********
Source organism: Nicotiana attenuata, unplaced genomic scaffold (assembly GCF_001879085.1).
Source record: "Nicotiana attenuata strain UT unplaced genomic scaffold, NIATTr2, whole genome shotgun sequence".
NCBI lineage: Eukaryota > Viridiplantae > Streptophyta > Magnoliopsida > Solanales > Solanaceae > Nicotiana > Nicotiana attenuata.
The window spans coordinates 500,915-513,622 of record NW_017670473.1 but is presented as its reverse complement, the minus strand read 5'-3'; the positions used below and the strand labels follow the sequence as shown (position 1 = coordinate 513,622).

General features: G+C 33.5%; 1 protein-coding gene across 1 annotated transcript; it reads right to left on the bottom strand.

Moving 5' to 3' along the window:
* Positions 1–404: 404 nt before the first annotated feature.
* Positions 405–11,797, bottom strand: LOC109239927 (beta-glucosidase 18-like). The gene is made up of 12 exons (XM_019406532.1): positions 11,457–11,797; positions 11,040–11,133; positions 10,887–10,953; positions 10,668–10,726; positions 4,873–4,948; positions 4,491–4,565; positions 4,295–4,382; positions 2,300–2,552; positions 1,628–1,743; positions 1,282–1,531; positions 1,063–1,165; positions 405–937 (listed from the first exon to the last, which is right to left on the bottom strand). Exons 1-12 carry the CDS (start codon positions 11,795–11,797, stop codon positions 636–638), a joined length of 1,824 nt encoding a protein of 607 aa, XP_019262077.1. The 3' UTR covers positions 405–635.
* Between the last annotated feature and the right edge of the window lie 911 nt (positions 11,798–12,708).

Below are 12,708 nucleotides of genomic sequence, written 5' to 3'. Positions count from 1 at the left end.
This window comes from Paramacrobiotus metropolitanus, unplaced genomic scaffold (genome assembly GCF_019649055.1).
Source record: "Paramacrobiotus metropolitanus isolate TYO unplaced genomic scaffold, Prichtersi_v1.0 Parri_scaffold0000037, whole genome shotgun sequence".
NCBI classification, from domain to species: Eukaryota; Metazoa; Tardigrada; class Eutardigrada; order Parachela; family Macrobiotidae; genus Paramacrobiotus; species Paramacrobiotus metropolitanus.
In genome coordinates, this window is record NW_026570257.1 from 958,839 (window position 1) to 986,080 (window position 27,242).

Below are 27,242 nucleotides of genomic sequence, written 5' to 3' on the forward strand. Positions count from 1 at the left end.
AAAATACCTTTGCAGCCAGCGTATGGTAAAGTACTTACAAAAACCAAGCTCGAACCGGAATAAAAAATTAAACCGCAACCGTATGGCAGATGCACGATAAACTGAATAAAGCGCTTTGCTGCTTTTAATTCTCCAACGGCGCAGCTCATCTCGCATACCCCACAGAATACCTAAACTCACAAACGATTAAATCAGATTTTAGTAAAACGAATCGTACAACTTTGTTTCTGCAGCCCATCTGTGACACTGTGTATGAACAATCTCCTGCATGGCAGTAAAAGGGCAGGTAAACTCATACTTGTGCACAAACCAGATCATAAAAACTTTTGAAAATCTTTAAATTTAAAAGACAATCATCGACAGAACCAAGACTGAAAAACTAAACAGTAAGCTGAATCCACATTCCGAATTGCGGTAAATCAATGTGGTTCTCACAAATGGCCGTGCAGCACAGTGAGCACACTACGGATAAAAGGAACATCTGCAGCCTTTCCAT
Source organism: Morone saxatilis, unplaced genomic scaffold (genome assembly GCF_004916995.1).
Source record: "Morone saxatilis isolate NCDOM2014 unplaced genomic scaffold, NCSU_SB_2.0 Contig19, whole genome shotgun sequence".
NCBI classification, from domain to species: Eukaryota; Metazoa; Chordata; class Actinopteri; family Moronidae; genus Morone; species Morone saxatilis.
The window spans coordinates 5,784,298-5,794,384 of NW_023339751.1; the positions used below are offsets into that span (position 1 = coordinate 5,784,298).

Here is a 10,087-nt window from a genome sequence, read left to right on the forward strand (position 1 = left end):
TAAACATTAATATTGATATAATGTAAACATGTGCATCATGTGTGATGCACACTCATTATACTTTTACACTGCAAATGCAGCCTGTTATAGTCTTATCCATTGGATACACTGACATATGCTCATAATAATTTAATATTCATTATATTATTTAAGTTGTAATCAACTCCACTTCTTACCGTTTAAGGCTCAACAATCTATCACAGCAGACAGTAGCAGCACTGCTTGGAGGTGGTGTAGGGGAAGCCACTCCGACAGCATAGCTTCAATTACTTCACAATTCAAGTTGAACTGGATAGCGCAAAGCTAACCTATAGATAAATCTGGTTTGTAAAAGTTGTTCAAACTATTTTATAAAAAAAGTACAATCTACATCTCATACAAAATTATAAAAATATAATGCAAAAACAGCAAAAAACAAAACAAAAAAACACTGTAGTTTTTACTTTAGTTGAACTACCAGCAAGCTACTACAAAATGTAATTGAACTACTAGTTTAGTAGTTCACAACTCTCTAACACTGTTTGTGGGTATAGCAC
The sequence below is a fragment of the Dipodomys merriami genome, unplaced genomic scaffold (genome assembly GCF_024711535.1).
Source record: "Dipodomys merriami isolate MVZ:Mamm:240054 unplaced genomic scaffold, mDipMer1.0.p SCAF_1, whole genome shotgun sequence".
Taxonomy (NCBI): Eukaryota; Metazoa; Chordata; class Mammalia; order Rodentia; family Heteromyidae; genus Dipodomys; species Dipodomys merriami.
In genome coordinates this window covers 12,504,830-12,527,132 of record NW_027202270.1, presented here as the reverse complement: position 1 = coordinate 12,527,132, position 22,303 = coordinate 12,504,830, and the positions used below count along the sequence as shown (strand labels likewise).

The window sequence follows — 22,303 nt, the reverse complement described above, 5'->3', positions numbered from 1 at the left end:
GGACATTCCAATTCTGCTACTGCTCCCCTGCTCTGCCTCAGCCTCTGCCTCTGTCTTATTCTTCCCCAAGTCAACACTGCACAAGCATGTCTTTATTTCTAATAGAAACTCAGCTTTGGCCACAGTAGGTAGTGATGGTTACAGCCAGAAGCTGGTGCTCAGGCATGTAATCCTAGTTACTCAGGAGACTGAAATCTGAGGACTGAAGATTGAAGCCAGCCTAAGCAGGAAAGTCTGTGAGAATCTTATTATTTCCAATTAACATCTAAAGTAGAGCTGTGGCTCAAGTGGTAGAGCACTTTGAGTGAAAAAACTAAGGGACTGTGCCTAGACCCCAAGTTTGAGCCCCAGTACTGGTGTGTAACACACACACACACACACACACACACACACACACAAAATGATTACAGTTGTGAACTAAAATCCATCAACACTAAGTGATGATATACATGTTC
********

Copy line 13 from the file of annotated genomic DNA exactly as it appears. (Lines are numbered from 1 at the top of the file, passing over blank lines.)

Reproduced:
NCBI classification, from domain to species: Eukaryota; Metazoa; Tardigrada; class Eutardigrada; order Parachela; family Macrobiotidae; genus Paramacrobiotus; species Paramacrobiotus metropolitanus.